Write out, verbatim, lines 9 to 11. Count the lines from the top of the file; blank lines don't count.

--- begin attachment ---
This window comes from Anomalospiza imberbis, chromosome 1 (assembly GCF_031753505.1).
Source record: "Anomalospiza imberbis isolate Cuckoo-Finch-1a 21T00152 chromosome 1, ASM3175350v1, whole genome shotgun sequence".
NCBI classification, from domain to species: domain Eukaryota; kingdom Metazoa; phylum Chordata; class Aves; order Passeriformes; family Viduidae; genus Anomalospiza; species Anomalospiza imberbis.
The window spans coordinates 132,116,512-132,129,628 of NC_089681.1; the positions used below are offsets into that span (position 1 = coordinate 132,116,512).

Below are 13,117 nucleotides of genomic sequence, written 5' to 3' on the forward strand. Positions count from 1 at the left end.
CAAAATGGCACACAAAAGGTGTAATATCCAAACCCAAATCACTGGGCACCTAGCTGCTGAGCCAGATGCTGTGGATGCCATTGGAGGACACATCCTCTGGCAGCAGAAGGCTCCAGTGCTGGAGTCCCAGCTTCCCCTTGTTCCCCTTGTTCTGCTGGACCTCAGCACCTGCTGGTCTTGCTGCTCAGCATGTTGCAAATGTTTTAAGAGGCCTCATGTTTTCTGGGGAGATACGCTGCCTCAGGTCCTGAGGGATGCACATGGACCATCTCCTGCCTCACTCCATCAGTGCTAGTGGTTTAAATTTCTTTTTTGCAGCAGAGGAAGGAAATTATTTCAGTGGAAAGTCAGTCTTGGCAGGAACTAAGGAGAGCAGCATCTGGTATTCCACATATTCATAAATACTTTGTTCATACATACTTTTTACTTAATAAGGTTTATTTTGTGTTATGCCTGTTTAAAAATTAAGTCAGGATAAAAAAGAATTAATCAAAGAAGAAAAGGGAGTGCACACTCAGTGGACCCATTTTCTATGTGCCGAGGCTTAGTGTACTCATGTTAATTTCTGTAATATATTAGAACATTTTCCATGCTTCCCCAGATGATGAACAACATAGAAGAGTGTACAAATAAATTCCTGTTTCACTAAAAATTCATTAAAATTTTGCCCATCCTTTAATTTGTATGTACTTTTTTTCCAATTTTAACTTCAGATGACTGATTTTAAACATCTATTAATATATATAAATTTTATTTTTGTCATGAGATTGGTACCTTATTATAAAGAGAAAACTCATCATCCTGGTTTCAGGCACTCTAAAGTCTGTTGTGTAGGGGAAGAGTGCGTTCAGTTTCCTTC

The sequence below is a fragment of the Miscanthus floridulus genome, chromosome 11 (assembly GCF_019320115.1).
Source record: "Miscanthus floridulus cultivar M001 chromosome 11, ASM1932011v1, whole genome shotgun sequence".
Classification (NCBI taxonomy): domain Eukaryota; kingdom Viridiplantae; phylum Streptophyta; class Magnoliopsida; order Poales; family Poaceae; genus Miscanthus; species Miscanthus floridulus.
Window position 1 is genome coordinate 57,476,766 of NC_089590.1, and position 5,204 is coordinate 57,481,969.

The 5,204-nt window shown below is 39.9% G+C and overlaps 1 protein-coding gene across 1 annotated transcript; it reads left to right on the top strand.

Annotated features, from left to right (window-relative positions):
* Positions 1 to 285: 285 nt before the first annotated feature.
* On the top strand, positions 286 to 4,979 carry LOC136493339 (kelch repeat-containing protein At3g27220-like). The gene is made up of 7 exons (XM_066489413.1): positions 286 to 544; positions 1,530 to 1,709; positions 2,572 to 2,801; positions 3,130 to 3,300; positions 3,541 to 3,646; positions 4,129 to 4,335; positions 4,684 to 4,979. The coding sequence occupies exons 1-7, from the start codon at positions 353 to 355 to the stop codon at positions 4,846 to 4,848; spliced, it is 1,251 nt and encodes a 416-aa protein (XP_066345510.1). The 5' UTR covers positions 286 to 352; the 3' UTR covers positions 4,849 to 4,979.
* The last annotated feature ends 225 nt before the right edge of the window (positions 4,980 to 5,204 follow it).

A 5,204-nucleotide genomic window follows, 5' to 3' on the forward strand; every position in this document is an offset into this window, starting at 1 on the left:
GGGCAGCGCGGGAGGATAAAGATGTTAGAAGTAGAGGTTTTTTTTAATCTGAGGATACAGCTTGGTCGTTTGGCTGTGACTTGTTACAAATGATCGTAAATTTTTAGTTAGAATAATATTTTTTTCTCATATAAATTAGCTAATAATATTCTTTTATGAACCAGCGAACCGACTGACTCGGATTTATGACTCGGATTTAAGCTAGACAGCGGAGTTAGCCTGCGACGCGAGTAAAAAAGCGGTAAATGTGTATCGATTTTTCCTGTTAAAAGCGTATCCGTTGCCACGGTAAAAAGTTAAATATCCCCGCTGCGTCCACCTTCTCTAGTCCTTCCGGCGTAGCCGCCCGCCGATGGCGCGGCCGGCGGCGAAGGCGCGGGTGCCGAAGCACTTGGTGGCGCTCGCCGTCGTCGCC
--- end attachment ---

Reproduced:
Classification (NCBI taxonomy): domain Eukaryota; kingdom Viridiplantae; phylum Streptophyta; class Magnoliopsida; order Poales; family Poaceae; genus Miscanthus; species Miscanthus floridulus.
Window position 1 is genome coordinate 57,476,766 of NC_089590.1, and position 5,204 is coordinate 57,481,969.

The 5,204-nt window shown below is 39.9% G+C and overlaps 1 protein-coding gene across 1 annotated transcript; it reads left to right on the top strand.